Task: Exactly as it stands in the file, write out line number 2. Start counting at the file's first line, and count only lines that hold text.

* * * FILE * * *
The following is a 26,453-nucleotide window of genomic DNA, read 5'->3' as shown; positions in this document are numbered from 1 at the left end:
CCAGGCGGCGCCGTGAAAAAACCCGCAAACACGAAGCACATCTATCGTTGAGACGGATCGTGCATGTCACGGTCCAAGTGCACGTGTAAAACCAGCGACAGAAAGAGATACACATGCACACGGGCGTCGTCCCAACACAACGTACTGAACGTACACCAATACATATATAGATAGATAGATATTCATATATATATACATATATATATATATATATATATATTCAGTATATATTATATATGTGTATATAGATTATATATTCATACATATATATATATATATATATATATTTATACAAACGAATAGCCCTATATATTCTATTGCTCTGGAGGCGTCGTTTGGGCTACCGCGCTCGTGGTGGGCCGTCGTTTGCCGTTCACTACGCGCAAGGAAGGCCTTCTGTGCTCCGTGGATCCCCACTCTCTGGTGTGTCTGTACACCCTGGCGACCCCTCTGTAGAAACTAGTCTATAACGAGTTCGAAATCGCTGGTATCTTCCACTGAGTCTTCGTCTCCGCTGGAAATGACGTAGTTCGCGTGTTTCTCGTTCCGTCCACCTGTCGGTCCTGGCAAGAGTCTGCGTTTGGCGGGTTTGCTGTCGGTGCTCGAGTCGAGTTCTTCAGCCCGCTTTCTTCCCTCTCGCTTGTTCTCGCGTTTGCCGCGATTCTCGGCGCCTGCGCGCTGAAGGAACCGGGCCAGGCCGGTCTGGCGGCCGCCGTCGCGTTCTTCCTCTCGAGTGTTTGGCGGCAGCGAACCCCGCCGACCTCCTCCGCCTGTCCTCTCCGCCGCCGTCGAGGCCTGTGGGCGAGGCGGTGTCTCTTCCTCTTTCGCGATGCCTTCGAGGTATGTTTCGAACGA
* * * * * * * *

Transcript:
CCAGGCGGCGCCGTGAAAAAACCCGCAAACACGAAGCACATCTATCGTTGAGACGGATCGTGCATGTCACGGTCCAAGTGCACGTGTAAAACCAGCGACAGAAAGAGATACACATGCACACGGGCGTCGTCCCAACACAACGTACTGAACGTACACCAATACATATATAGATAGATAGATATTCATATATATATACATATATATATATATATATATATATTCAGTATATATTATATATGTGTATATAGATTATATATTCATACATATATATATATATATATATATATTTATACAAACGAATAGCCCTATATATTCTATTGCTCTGGAGGCGTCGTTTGGGCTACCGCGCTCGTGGTGGGCCGTCGTTTGCCGTTCACTACGCGCAAGGAAGGCCTTCTGTGCTCCGTGGATCCCCACTCTCTGGTGTGTCTGTACACCCTGGCGACCCCTCTGTAGAAACTAGTCTATAACGAGTTCGAAATCGCTGGTATCTTCCACTGAGTCTTCGTCTCCGCTGGAAATGACGTAGTTCGCGTGTTTCTCGTTCCGTCCACCTGTCGGTCCTGGCAAGAGTCTGCGTTTGGCGGGTTTGCTGTCGGTGCTCGAGTCGAGTTCTTCAGCCCGCTTTCTTCCCTCTCGCTTGTTCTCGCGTTTGCCGCGATTCTCGGCGCCTGCGCGCTGAAGGAACCGGGCCAGGCCGGTCTGGCGGCCGCCGTCGCGTTCTTCCTCTCGAGTGTTTGGCGGCAGCGAACCCCGCCGACCTCCTCCGCCTGTCCTCTCCGCCGCCGTCGAGGCCTGTGGGCGAGGCGGTGTCTCTTCCTCTTTCGCGATGCCTTCGAGGTATGTTTCGAACGA